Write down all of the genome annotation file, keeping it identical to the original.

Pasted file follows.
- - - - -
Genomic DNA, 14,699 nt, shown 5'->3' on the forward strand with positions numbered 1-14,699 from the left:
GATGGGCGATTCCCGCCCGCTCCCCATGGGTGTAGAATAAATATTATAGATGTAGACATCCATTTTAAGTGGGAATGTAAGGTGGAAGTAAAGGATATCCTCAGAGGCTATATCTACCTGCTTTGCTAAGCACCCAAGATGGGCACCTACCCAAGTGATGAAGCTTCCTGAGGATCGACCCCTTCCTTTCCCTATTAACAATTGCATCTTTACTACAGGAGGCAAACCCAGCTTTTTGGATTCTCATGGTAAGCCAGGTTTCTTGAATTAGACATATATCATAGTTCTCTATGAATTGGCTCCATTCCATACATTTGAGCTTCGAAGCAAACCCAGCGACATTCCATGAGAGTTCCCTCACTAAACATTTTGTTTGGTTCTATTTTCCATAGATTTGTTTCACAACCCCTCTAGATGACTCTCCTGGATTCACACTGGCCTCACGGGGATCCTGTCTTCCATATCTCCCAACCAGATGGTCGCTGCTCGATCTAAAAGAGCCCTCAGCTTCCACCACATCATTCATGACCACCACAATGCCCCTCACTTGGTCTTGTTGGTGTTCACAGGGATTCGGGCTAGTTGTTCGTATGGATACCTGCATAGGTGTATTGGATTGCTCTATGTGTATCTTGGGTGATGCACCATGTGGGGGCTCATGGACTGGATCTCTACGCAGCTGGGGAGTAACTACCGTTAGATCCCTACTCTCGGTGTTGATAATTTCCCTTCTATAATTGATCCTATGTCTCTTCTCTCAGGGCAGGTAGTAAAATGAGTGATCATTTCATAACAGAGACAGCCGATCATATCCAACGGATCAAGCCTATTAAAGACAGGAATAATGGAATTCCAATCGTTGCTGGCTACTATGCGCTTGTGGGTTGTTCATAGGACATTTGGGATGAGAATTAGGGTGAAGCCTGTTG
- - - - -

Genomic DNA, 14,699 nt, shown 5'->3' on the forward strand with positions numbered 1-14,699 from the left:
GATGGGCGATTCCCGCCCGCTCCCCATGGGTGTAGAATAAATATTATAGATGTAGACATCCATTTTAAGTGGGAATGTAAGGTGGAAGTAAAGGATATCCTCAGAGGCTATATCTACCTGCTTTGCTAAGCACCCAAGATGGGCACCTACCCAAGTGATGAAGCTTCCTGAGGATCGACCCCTTCCTTTCCCTATTAACAATTGCATCTTTACTACAGGAGGCAAACCCAGCTTTTTGGATTCTCATGGTAAGCCAGGTTTCTTGAATTAGACATATATCATAGTTCTCTATGAATTGGCTCCATTCCATACATTTGAGCTTCGAAGCAAACCCAGCGACATTCCATGAGAGTTCCCTCACTAAACATTTTGTTTGGTTCTATTTTCCATAGATTTGTTTCACAACCCCTCTAGATGACTCTCCTGGATTCACACTGGCCTCACGGGGATCCTGTCTTCCATATCTCCCAACCAGATGGTCGCTGCTCGATCTAAAAGAGCCCTCAGCTTCCACCACATCATTCATGACCACCACAATGCCCCTCACTTGGTCTTGTTGGTGTTCACAGGGATTCGGGCTAGTTGTTCGTATGGATACCTGCATAGGTGTATTGGATTGCTCTATGTGTATCTTGGGTGATGCACCATGTGGGGGCTCATGGACTGGATCTCTACGCAGCTGGGGAGTAACTACCGTTAGATCCCTACTCTCGGTGTTGATAATTTCCCTTCTATAATTGATCCTATGTCTCTTCTCTCAGGGCAGGTAGTAAAATGAGTGATCATTTCATAACAGAGACAGCCGATCATATCCAACGGATCAAGCCTATTAAAGACAGGAATAATGGAATTCCAATCGTTGCTGGCTACTATGCGCTTGTGGGTTGTTCATAGGACATTTGGGATGAGAATTAGGGTGAAGCCTGTTG